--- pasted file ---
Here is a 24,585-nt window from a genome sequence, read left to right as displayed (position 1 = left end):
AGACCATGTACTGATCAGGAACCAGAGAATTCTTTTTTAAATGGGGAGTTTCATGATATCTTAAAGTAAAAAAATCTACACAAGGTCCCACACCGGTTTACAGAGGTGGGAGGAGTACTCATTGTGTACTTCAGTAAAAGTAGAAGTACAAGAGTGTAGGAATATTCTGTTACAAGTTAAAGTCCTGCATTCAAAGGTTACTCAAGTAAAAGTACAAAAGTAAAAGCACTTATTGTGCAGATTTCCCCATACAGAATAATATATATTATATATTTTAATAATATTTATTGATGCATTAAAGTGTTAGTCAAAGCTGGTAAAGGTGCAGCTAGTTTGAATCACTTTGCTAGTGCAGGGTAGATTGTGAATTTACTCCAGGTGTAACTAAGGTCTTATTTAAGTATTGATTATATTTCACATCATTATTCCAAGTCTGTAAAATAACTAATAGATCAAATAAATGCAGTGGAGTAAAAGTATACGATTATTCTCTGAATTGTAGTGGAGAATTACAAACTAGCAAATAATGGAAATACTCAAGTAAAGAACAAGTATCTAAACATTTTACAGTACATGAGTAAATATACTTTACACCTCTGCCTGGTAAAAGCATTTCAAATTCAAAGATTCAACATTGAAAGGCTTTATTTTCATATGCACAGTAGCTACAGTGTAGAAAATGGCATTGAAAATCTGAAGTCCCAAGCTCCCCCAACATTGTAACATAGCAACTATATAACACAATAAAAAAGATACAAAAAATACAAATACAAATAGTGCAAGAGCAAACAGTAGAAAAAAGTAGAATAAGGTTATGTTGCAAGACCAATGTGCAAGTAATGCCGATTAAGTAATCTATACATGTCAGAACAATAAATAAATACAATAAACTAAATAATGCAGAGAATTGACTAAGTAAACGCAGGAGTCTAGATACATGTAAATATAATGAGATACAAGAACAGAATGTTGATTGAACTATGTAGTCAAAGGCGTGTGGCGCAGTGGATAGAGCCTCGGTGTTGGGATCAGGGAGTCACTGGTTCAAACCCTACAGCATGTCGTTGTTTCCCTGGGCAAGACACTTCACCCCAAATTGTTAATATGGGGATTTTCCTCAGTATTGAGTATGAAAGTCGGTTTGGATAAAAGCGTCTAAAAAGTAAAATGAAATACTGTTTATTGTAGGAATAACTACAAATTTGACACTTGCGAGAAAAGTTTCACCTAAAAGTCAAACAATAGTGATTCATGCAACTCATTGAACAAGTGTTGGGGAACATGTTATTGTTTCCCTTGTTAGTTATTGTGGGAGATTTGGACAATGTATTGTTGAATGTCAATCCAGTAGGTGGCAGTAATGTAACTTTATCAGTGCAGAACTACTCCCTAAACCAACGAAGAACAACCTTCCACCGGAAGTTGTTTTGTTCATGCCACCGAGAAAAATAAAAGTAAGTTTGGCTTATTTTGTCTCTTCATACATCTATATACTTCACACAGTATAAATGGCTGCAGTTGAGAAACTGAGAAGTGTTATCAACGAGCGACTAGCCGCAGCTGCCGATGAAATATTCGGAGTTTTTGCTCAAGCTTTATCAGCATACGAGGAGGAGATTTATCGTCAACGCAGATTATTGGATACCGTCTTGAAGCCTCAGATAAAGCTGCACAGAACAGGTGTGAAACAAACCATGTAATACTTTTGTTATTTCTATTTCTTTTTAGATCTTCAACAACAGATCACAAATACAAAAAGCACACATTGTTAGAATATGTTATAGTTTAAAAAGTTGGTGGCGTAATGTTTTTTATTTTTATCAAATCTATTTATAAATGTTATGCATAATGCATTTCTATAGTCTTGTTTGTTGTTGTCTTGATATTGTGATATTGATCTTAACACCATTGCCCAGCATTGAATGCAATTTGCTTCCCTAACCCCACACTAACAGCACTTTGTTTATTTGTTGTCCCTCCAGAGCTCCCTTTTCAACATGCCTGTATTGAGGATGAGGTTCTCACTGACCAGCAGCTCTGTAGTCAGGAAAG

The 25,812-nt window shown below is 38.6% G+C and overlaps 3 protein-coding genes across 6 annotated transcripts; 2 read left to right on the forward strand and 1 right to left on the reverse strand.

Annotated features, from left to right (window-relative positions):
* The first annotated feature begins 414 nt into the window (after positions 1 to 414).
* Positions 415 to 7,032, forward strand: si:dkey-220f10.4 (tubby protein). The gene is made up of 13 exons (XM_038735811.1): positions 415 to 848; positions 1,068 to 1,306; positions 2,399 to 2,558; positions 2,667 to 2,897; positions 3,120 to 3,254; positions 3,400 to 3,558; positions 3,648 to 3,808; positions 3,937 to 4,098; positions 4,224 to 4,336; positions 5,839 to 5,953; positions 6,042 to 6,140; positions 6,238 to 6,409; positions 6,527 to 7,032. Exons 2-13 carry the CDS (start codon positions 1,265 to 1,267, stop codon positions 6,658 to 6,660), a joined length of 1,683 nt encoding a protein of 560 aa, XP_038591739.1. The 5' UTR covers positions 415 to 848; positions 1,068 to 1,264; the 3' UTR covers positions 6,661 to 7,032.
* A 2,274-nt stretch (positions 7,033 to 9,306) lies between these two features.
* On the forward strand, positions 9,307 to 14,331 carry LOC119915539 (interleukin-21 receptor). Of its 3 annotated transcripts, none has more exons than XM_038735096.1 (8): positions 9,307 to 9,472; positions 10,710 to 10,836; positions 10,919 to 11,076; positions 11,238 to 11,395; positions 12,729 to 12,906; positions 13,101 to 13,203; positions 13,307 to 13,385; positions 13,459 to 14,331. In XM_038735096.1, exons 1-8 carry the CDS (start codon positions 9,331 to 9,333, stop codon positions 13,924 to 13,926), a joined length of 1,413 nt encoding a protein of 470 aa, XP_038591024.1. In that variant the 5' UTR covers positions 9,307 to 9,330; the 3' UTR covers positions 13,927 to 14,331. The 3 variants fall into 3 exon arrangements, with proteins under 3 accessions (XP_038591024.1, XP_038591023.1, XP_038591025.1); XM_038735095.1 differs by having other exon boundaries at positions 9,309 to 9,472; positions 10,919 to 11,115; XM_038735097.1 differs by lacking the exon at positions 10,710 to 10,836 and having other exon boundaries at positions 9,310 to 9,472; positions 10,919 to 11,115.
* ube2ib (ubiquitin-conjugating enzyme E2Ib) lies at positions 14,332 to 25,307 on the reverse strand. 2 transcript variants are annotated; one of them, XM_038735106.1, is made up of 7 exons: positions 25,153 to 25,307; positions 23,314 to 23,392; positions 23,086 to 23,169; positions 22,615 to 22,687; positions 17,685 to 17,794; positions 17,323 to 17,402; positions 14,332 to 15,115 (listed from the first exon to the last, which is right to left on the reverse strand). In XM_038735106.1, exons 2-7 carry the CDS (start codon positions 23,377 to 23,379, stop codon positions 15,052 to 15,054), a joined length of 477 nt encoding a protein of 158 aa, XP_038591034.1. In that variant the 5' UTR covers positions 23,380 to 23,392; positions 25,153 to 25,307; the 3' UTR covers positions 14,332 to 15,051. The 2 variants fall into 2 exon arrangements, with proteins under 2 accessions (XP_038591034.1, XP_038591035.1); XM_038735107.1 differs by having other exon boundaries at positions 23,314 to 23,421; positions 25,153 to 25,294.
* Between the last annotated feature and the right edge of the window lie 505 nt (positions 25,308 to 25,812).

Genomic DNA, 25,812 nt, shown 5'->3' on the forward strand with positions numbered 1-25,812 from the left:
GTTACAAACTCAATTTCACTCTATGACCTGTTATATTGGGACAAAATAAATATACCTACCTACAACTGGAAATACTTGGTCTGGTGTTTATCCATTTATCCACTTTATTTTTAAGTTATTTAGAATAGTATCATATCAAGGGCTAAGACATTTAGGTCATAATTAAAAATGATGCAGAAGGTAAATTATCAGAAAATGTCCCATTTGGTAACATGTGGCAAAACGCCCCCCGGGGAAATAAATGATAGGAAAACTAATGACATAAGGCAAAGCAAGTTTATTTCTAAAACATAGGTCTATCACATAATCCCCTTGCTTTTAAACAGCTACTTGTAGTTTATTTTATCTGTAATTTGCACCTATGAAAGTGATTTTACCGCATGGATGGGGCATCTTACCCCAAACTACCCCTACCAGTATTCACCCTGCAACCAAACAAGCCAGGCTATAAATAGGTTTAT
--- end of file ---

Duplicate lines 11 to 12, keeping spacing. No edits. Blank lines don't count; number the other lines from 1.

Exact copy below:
Genomic DNA, 25,812 nt, shown 5'->3' on the forward strand with positions numbered 1-25,812 from the left:
GTTACAAACTCAATTTCACTCTATGACCTGTTATATTGGGACAAAATAAATATACCTACCTACAACTGGAAATACTTGGTCTGGTGTTTATCCATTTATCCACTTTATTTTTAAGTTATTTAGAATAGTATCATATCAAGGGCTAAGACATTTAGGTCATAATTAAAAATGATGCAGAAGGTAAATTATCAGAAAATGTCCCATTTGGTAACATGTGGCAAAACGCCCCCCGGGGAAATAAATGATAGGAAAACTAATGACATAAGGCAAAGCAAGTTTATTTCTAAAACATAGGTCTATCACATAATCCCCTTGCTTTTAAACAGCTACTTGTAGTTTATTTTATCTGTAATTTGCACCTATGAAAGTGATTTTACCGCATGGATGGGGCATCTTACCCCAAACTACCCCTACCAGTATTCACCCTGCAACCAAACAAGCCAGGCTATAAATAGGTTTAT